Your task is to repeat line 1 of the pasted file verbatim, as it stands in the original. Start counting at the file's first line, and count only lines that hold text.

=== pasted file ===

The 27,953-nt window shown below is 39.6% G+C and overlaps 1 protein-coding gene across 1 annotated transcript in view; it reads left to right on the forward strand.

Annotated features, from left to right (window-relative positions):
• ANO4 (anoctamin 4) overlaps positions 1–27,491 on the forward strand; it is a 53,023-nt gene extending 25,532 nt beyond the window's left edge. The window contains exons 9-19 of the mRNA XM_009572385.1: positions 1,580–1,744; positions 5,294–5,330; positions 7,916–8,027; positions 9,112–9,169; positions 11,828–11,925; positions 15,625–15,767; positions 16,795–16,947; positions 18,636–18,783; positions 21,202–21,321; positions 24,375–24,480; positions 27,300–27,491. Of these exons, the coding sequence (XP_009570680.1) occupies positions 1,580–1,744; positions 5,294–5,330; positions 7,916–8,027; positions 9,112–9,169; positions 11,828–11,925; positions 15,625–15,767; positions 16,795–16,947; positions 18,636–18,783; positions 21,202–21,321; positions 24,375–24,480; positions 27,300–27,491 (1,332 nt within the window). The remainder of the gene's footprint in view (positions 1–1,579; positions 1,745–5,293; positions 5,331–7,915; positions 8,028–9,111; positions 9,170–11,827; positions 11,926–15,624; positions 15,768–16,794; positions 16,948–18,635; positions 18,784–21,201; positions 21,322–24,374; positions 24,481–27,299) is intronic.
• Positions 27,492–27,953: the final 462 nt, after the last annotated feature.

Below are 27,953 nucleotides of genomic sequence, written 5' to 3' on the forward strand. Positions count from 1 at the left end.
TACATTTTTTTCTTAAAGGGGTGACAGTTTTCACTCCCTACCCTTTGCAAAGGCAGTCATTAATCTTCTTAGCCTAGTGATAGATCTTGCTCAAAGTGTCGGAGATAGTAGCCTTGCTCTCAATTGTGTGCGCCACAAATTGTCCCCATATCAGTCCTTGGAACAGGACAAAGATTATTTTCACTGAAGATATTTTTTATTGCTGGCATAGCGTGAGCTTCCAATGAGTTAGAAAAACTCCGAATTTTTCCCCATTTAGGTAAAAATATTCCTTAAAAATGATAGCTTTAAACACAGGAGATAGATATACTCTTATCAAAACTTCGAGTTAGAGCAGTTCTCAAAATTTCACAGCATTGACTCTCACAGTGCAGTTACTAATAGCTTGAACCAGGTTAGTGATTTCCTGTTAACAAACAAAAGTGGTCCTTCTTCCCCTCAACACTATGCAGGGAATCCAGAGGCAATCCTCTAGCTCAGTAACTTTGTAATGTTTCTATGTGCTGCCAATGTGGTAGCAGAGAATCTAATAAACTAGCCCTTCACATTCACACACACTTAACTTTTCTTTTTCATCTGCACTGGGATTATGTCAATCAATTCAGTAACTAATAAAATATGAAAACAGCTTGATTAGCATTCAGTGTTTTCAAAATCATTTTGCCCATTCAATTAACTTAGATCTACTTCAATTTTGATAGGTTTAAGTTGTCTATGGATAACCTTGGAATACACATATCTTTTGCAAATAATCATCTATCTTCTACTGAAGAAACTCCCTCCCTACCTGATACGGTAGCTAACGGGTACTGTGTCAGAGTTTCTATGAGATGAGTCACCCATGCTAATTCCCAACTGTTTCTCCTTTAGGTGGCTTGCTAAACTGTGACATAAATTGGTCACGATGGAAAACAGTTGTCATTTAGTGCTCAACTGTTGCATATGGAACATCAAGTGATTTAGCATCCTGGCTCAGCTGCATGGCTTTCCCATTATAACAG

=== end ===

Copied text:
The 27,953-nt window shown below is 39.6% G+C and overlaps 1 protein-coding gene across 1 annotated transcript in view; it reads left to right on the forward strand.